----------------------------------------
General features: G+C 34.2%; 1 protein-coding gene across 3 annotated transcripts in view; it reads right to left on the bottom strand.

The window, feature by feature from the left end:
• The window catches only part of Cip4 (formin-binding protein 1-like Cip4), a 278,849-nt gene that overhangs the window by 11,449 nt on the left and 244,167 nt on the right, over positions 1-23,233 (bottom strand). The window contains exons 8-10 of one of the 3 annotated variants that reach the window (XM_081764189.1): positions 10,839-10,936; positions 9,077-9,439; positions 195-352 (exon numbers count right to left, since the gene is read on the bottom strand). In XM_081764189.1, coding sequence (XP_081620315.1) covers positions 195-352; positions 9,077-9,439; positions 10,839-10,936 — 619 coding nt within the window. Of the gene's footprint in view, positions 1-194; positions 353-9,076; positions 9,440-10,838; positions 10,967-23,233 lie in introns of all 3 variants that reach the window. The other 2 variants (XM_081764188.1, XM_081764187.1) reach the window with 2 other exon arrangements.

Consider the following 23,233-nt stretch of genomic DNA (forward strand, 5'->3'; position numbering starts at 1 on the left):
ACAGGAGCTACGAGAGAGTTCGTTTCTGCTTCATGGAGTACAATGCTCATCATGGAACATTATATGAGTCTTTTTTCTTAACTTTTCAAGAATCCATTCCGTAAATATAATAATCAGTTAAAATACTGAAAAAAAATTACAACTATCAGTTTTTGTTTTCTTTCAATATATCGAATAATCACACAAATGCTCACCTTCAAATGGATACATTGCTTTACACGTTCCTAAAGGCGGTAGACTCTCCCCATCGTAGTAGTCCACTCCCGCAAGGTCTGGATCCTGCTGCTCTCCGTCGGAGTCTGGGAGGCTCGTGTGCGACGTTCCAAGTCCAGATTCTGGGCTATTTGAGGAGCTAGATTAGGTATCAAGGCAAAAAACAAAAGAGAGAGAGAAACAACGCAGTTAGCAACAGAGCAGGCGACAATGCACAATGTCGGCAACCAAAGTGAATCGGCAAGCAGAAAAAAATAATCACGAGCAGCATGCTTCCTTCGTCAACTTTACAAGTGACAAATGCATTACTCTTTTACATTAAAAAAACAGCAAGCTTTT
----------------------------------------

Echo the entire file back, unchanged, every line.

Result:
General features: G+C 34.2%; 1 protein-coding gene across 3 annotated transcripts in view; it reads right to left on the bottom strand.

The window, feature by feature from the left end:
• The window catches only part of Cip4 (formin-binding protein 1-like Cip4), a 278,849-nt gene that overhangs the window by 11,449 nt on the left and 244,167 nt on the right, over positions 1-23,233 (bottom strand). The window contains exons 8-10 of one of the 3 annotated variants that reach the window (XM_081764189.1): positions 10,839-10,936; positions 9,077-9,439; positions 195-352 (exon numbers count right to left, since the gene is read on the bottom strand). In XM_081764189.1, coding sequence (XP_081620315.1) covers positions 195-352; positions 9,077-9,439; positions 10,839-10,936 — 619 coding nt within the window. Of the gene's footprint in view, positions 1-194; positions 353-9,076; positions 9,440-10,838; positions 10,967-23,233 lie in introns of all 3 variants that reach the window. The other 2 variants (XM_081764188.1, XM_081764187.1) reach the window with 2 other exon arrangements.

Consider the following 23,233-nt stretch of genomic DNA (forward strand, 5'->3'; position numbering starts at 1 on the left):
ACAGGAGCTACGAGAGAGTTCGTTTCTGCTTCATGGAGTACAATGCTCATCATGGAACATTATATGAGTCTTTTTTCTTAACTTTTCAAGAATCCATTCCGTAAATATAATAATCAGTTAAAATACTGAAAAAAAATTACAACTATCAGTTTTTGTTTTCTTTCAATATATCGAATAATCACACAAATGCTCACCTTCAAATGGATACATTGCTTTACACGTTCCTAAAGGCGGTAGACTCTCCCCATCGTAGTAGTCCACTCCCGCAAGGTCTGGATCCTGCTGCTCTCCGTCGGAGTCTGGGAGGCTCGTGTGCGACGTTCCAAGTCCAGATTCTGGGCTATTTGAGGAGCTAGATTAGGTATCAAGGCAAAAAACAAAAGAGAGAGAGAAACAACGCAGTTAGCAACAGAGCAGGCGACAATGCACAATGTCGGCAACCAAAGTGAATCGGCAAGCAGAAAAAAATAATCACGAGCAGCATGCTTCCTTCGTCAACTTTACAAGTGACAAATGCATTACTCTTTTACATTAAAAAAACAGCAAGCTTTT